One-Quarter in Ocular Hypertension Treatment Study Developed Visual Field Loss

During long-term follow-up, about one-quarter of participants in the Ocular Hypertension Treatment study developed visual field loss, according to a study published in JAMA Ophthalmology.

Michael A. Kass, MD, from the Washington University School of Medicine in St. Louis, and colleagues examined the cumulative incidence and severity of primary open-angle glaucoma (POAG) after 20 years of follow-up. A total of 1,636 participants in the Ocular Hypertension Treatment Study were followed from February 1994 to December 2008. In phase 1 (Feb. 28, 1994, to June 2, 2002), participants were randomly assigned to receive either topical ocular hypotensive medication or close observation. In phase 2 (June 3, 2002, to Dec. 30, 2008), both groups received medication.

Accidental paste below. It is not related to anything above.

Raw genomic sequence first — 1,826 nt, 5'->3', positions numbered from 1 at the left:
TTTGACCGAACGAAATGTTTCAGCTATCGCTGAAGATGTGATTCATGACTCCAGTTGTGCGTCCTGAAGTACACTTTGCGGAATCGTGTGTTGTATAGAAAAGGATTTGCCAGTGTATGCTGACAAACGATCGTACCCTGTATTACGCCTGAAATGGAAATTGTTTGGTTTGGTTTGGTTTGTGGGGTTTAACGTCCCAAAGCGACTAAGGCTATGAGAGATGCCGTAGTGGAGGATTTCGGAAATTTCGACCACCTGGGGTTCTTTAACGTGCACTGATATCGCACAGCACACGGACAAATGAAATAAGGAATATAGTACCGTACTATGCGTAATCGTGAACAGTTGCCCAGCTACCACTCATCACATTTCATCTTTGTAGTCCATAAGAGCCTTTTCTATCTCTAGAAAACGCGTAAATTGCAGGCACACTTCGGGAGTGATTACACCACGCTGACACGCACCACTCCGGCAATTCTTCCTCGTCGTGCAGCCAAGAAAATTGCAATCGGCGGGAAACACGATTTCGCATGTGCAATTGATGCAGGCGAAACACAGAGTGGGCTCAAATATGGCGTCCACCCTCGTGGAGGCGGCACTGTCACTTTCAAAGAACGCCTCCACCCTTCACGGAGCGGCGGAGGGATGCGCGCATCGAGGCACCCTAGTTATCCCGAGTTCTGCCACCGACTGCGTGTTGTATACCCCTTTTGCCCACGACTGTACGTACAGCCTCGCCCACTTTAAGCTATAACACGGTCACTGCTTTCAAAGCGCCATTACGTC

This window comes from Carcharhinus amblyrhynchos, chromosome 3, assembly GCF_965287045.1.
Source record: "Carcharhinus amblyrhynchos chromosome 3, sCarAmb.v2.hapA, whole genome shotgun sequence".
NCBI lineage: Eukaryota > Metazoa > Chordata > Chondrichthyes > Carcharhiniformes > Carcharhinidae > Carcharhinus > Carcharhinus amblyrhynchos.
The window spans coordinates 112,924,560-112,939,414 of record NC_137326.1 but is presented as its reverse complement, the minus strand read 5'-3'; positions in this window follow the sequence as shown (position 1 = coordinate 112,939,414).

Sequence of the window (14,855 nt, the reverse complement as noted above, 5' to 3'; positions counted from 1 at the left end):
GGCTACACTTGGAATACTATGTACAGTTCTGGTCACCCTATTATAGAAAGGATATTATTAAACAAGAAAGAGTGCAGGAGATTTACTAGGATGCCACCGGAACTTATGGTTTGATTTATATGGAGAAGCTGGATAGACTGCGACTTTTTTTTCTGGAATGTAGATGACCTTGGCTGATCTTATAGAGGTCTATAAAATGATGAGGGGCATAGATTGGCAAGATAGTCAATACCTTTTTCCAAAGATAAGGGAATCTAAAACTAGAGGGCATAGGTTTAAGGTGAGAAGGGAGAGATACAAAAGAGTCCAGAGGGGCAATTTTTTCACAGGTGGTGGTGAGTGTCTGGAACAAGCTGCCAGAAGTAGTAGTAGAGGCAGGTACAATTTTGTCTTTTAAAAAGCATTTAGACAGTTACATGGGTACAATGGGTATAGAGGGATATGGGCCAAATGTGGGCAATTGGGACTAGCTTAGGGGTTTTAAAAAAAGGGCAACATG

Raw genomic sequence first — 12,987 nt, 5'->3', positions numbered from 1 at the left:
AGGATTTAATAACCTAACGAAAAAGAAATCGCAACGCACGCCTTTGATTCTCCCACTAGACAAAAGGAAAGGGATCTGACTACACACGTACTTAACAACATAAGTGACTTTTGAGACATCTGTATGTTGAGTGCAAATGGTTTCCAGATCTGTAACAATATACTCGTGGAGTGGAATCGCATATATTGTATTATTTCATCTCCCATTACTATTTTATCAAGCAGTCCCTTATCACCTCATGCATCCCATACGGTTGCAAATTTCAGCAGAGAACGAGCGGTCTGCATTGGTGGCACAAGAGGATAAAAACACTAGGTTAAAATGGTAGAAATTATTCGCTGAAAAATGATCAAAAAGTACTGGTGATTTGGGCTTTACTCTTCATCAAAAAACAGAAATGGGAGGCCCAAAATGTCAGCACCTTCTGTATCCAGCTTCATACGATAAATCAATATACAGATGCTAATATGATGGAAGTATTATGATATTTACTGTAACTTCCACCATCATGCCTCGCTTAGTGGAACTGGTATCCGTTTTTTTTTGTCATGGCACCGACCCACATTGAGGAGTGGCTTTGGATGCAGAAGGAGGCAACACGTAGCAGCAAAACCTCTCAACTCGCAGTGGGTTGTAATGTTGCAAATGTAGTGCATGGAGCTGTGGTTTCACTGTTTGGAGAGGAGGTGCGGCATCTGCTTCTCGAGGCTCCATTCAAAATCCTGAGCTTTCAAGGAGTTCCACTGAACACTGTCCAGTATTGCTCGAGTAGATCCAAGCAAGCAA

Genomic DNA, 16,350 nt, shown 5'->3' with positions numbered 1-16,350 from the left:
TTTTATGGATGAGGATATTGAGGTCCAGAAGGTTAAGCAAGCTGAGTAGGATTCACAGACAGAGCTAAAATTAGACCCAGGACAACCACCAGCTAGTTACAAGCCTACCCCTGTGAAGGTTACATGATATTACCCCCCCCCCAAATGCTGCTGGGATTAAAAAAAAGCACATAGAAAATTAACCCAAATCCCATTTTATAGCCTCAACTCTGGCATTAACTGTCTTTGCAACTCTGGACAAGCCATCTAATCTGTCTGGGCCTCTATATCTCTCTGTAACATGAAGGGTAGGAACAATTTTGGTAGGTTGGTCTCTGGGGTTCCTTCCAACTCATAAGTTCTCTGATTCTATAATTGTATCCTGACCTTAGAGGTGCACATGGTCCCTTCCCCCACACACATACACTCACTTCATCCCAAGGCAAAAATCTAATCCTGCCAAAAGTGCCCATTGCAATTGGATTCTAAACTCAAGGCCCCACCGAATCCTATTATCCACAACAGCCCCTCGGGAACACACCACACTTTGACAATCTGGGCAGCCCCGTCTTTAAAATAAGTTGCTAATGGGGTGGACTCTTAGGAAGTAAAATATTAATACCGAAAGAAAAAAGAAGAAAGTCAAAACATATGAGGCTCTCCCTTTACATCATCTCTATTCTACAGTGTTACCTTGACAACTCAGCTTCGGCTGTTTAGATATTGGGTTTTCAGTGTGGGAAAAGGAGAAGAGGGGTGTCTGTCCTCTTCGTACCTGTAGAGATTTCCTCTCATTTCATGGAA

The researchers found that 29.5 percent of participants developed POAG in one or both eyes. The 20-year cumulative incidence of POAG in one or both eyes was 45.6 percent among all participants after adjustment for exposure time: 49.3 and 41.9 percent among participants in the observation and medication groups, respectively. The 20-year cumulative incidence of POAG was 55.2 and 42.7 percent among Black/African American participants and participants of other races, respectively. For visual field loss, the 20-year cumulative incidence was 25.2 percent. Using a five-factor baseline model, the cumulative incidence of POAG was 31.7, 47.6, and 59.8 percent among participants in the low-, medium-, and high-risk tertiles, respectively.

“With only 25 percent of the individuals in the study developing vision loss in one or both eyes after all these years, we know now that not all of those patients needed to be treated,” Kass said in a statement.

Several authors disclosed financial ties to the biopharmaceutical and medical technology industries.

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